She has made the best of a depressing situation, and I think that this is not far from what the film is trying to say. Your surroundings don’t make you who you are, but rather the way in which you react to those surroundings.

    The girl also reminds Sanada and us that although you cannot help everyone, for every person you lose there is another person you can save, if you only have — as Sanada points out — the willpower.

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    yippee

    I agree with Vili that the baby in “Rashomon” is all ’bout deus ex machina- and I also get Jeremy’s point-that the schoolgirl’s transformation at the end feels like a “tack-on” or a deus ex machina-like plot device. And, I am o.k. with both-we all understand the convention.

    It just may seem a bit out of context to use the ancient device in Rashomon-a film that otherwise is so avante garde, so risky, unusual and unconventional.The baby, of course, can’t lie-so is untainted by the stink of the rest of Rashomon. This purity provides a chance for the woodcutter’s redemption.

    The schoolgirl’s situation in “Drunken Angel” is less clear, as already discussed. And, I understand how that makes it a less satisfying conclusion. You know, “Drunken Angel” really ends for me, in some ways, with Mifune’s death. I think that’s why Kurosawa thought that the arc of his film had been compromised by Mifune’s attractiveness. Once you’ve killed off the most interesting character…it’s gotta be quite a challenge to conclude satisfyingly.

    Somewhat related in terms of conclusions and transformations: one of the most overlooked and astonishing performances of transformation and hope is Noriko Sengoku’s character of the unwed, disaffected pregnant girl who becomes a nurse at the end of “The Quiet Duel”. She foreshadows the transformation/redemption/hope of the young girl who becomes a nurse in “Red Beard”.

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    Jeremy

    Vili Maunula wrote 1 week ago:

    Silence

    The Ending

    I’m not sure what you mean, Jeremy, by the ending breaking Okada’s character. Could elaborate on that?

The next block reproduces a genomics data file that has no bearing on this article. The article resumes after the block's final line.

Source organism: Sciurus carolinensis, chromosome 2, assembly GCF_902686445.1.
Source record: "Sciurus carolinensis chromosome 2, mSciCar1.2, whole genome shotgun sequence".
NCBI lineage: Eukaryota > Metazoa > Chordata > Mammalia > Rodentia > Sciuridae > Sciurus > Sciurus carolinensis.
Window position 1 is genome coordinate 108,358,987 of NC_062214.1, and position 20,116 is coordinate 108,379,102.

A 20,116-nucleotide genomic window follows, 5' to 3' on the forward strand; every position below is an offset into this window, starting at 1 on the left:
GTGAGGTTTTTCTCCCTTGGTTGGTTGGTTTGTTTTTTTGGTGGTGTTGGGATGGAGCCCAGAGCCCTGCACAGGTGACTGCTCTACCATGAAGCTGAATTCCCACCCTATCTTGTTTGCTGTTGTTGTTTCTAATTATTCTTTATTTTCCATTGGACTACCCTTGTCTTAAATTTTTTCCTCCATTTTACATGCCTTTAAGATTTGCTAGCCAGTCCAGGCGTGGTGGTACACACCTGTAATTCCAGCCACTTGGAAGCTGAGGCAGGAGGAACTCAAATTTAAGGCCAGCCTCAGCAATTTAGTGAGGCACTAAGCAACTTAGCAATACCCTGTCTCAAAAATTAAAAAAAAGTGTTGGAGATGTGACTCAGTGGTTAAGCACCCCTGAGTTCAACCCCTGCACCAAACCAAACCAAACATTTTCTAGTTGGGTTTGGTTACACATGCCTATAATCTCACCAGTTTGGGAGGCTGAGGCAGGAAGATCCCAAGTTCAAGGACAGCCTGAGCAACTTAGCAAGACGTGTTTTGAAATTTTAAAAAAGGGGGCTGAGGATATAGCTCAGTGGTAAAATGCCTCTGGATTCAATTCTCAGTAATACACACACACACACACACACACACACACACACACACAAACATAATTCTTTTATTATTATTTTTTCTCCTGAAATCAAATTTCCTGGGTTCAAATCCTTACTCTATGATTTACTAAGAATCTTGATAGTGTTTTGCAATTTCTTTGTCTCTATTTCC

Sorry for the late response, I been apart of my own Rashomon recently.

    To answer you question-No, not really, I dont know what I mean.

    Okada skipping happily down the street and everything is lollypops and unicorns isnt the Okada we have seen. Sure he saved a young girls, this is good, but he still has problems and Japan still has problems. Perhaps he simply enjoying a small victory, that is fine, but we should end the film with that. It defeats the purpose of large battle we have witness.

    The way it is doesn’t ruin the film, just cheapens it. Rashomon had excuses, reasons and a need for a happy ending. Drunken Angel needed a happy sorrow, and ending roughly around where we see the bar girl, carrying the ashes of Matsunaga would of been killer. Or even ending as Vili mention is all good too.

    I like the school girl, she is a great thing for the story, but she could of been concluded earlier.

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    Vili Maunula

    Okada skipping happily down the street and everything is lollypops and unicorns isnt the Okada we have seen.

    I think you mean Sanada, right?

    But I do get your point, and would say that there is validity in it, although I personally don’t have any really big problems with the ending.

    I pretty much also agree with yippee, that the real ending of the film is in many ways Matsunaga’s death or, as I suggested earlier, the scene that immediately follows with Sanada carrying the eggs. But the narrative seems to demand a coda.

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    Jeremy

    Oh, yes, Sanada I mean. It’s hard keeping all the character straight.